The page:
If you believe that your data belongs to you, and that you should be able to extract it for your own use, this extension might come in handy for you. It's pretty cool - check it out! (obviously you'll need to be a Chrome user)
I tried it myself, and it seems to work quite well. The process does take a bit of time -- naturally Facebook tries to prevent users from performing exactly this kind of operation, so you can only export about 60 contacts every hour or so. The extension allows you to export specific information shared by your friends with you, including
- phone numbers
- screen names
Once plus is that it doesn't require your Facebook login credentials -- you merely have to be logged in to Facebook in a Chrome window. And then when you're done, you can just disable the extension, or uninstall it altogether. Nice and clean.
Philosophically it does raise the question, to whom does the data really belong? Most people would agree that my friends' data isn't owned by Facebook (though clearly they have possession of it; I mean owned in the sense of having moral rights to its use.). But is it mine to extract? You could argue that my friends' data belongs to them, and not me, and that I shouldn't be able to export the data for who knows what purposes.
If I remove my own contact data from Facebook, it's not unreasonable to expect Facebook to no longer store that information. Having someone extract that info means I no longer have control over the data.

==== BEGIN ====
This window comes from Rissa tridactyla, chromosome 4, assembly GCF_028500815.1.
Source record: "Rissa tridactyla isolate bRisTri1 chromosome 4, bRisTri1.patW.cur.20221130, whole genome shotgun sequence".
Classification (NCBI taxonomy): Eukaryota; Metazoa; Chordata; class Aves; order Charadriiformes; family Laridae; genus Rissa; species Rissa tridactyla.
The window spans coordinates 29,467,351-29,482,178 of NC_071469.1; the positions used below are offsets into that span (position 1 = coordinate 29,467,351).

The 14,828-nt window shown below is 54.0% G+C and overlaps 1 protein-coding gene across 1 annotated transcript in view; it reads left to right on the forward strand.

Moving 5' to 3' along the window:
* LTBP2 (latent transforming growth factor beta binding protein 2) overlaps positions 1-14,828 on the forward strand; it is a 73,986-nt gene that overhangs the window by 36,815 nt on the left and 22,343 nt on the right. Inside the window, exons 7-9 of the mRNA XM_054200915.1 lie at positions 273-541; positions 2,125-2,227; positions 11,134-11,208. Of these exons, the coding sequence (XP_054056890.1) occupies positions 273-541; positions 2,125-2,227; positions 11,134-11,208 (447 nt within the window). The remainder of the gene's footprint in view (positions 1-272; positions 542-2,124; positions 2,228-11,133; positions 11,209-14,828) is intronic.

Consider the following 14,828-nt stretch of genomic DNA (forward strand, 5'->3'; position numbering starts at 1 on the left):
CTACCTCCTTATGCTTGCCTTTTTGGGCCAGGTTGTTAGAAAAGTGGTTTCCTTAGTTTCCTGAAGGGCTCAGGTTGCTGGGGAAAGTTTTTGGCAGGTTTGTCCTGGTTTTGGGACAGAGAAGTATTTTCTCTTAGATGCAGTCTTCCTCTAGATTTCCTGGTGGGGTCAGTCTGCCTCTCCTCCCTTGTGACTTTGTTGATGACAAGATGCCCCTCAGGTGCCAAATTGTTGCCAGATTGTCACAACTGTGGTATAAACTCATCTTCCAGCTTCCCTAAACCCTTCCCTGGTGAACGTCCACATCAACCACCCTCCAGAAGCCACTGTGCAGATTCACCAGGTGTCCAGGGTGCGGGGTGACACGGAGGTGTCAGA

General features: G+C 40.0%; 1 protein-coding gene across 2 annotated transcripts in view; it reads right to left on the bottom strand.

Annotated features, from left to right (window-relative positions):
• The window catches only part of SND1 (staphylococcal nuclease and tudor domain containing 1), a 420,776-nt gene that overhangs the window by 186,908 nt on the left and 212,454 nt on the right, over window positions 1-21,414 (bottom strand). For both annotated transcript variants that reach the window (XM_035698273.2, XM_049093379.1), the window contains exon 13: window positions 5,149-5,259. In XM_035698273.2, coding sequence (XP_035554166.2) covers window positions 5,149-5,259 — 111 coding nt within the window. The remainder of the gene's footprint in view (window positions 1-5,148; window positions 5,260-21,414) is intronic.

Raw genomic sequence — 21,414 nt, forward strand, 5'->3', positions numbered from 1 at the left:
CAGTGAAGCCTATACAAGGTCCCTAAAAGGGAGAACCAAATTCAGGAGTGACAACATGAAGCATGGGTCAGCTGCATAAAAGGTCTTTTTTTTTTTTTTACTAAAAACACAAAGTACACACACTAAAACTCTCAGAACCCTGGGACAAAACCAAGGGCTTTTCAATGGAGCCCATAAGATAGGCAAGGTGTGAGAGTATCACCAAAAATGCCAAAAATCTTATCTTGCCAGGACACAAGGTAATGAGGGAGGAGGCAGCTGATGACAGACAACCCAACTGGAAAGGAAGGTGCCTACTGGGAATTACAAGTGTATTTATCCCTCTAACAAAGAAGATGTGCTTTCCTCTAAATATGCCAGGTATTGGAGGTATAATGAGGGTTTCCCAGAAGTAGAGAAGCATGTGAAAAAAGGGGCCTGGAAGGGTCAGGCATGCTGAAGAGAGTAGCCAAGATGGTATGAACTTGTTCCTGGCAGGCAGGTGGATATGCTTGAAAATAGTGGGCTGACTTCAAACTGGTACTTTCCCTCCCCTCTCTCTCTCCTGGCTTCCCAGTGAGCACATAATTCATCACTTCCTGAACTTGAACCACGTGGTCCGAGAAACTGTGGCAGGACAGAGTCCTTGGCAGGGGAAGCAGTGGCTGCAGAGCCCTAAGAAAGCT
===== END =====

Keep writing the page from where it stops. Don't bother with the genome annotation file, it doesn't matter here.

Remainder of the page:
But that quibble isn't stopping me. My perspective is, if you're friends with me on Facebook and you've shared contact info, you've chosen to do so. It's no different than if you told me your phone number and I wrote it down. This scenario is a simple repetition of that, over the set of all my friends.
In summary -- I think this extension has utility and is worth considering. Enjoy!
* My friend has philosophical issues with Facebook. Fundamentally he disagrees with "the trend to digested, centralized, online connectivity and Facebook's pushy 'life outloud' development path", and believes we "shouldn't willfully be strengthening our dependence on a single product (especially one that creates such a superficial illusion of connectivity)". I share to a lesser degree some of these concerns, but lack the courage of my convictions.